"Perhaps it doesn't understand English," thought Alice. "I daresay it's a French mouse, come over with William the Conqueror." (For, with all her knowledge of history, Alice had no very clear notion how long ago anything had happened.)

11. The Atari Implementation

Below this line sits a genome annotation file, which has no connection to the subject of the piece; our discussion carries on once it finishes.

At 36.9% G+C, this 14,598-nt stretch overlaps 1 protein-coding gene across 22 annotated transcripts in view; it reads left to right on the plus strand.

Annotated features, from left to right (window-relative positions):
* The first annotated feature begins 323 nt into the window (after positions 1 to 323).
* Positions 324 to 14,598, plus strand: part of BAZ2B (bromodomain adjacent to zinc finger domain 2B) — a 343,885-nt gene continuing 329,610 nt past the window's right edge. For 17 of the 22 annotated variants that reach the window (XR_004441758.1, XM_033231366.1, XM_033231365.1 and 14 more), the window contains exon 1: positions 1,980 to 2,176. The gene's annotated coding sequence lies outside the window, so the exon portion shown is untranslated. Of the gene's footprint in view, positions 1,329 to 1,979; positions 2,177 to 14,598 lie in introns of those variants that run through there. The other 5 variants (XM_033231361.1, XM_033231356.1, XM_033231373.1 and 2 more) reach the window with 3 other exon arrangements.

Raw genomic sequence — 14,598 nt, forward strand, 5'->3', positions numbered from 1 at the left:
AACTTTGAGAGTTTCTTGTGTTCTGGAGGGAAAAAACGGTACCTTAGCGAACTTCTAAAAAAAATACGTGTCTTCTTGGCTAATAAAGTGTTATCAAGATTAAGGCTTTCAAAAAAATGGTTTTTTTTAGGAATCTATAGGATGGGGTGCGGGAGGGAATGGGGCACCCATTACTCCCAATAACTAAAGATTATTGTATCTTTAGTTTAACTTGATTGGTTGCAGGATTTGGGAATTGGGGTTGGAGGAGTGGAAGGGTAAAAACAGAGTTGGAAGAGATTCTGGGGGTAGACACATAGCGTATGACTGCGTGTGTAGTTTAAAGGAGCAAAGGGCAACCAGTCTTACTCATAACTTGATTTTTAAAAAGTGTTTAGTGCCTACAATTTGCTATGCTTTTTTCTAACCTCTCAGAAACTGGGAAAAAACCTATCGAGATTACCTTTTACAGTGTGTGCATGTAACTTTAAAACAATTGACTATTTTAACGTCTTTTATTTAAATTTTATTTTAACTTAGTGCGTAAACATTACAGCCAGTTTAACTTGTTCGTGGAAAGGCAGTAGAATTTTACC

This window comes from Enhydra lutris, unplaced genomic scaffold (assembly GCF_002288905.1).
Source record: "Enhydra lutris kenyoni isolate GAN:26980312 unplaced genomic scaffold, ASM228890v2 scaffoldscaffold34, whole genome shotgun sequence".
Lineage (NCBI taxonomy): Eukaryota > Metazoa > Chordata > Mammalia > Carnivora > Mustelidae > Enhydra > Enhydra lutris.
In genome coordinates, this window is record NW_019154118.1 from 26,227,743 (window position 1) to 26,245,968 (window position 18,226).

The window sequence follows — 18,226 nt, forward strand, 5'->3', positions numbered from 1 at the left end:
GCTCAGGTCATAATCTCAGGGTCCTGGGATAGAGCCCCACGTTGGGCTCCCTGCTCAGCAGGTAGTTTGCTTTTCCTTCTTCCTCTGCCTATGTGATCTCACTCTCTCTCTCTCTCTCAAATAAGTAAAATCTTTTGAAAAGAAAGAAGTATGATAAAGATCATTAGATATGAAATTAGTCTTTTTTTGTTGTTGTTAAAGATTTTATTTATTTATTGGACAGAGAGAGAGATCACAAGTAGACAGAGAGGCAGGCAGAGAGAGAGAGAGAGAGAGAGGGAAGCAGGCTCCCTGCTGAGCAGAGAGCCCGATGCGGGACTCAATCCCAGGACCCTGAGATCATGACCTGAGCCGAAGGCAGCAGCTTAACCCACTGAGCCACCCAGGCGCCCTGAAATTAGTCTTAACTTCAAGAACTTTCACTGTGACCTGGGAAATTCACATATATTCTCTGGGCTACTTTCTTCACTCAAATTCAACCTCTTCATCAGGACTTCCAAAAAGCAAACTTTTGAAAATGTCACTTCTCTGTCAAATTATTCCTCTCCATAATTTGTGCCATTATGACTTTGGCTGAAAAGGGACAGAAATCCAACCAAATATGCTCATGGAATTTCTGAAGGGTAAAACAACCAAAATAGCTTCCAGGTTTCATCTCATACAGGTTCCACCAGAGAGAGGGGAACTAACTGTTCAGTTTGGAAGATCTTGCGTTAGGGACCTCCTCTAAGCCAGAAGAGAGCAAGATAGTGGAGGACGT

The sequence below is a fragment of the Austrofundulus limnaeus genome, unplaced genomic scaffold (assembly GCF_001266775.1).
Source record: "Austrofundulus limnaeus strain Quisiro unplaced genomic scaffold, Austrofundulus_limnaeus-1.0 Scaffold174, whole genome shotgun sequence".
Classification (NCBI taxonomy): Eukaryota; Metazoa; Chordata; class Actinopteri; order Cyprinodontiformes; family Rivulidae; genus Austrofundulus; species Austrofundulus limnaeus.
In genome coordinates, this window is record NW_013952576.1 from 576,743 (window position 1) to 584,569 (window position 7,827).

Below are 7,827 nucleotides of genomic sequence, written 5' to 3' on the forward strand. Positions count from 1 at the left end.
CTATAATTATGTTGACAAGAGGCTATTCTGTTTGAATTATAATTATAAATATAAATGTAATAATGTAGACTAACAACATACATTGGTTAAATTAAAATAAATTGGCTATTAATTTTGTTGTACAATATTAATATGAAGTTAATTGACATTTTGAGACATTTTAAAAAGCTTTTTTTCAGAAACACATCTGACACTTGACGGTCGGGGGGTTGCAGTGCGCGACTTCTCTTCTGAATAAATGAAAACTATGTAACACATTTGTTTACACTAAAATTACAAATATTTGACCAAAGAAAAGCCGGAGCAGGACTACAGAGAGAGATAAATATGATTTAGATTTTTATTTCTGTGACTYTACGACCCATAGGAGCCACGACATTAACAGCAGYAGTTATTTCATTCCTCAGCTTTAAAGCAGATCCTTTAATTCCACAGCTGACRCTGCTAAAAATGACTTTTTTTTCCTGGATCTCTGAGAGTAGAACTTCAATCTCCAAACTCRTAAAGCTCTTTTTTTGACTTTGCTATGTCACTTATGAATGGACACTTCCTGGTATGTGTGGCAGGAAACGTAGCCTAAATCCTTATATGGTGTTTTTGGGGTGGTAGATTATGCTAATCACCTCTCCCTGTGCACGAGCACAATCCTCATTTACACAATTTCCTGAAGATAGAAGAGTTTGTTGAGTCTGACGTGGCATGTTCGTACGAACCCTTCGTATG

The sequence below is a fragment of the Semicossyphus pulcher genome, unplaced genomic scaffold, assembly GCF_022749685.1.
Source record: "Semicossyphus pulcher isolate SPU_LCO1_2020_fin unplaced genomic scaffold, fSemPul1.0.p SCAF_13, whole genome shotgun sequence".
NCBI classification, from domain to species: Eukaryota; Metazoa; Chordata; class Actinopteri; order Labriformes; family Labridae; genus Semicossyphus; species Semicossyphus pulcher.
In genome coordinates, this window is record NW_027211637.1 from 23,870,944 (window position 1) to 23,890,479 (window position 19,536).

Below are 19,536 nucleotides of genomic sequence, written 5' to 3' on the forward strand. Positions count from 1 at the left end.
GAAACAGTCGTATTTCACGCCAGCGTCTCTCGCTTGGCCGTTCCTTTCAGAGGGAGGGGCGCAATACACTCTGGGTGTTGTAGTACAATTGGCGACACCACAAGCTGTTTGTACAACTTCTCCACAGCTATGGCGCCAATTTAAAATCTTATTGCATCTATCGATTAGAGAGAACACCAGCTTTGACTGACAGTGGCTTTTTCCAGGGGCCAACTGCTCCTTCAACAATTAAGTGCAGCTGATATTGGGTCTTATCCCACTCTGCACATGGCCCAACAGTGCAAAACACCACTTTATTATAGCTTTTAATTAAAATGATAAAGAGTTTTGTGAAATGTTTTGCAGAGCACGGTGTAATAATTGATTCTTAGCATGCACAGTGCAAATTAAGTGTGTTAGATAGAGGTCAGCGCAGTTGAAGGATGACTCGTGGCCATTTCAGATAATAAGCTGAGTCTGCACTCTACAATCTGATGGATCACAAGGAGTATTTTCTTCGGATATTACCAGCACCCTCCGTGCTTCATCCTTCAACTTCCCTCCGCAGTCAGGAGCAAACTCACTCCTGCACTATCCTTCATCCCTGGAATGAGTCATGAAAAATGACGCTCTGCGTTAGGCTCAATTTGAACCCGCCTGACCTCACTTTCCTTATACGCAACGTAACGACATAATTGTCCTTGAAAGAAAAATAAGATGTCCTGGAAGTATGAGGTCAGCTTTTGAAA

The Atari implementation of INTERCAL differs from the original Princeton version primarily in the use of ASCII rather than EBCDIC. Since there is no change sign (¢) in ASCII, we have substituted the big money ($) as the mingle operator. We feel that this correctly represents the increasing cost of software in relation to hardware. (Consider that in 1970 one could get RUNOFF for free, to run on a $20K machine, whereas today a not quite as powerful formatter costs $99 and runs on a $75 machine.) We also feel that there should be no defensible contention that INTERCAL has any sense. Also, since overpunches are difficult to read on the average VDT, the exclusive-or operator may be written as what (?). This correctly expresses the average person's reaction on first encountering exclusive-or, especially on a PDP-11. Note that in both of these cases, the over-punched symbol may also be used if one is masochistic, or concerned with portability to the Princeton compiler. The correct overpunch for change is c<backspace>/; and the correct overpunch for bookworm is V<backspace>-. These codes will be properly printed if you have a proper printer, and the corresponding EBCDIC code will be produced by the /IBM option on the LIST command.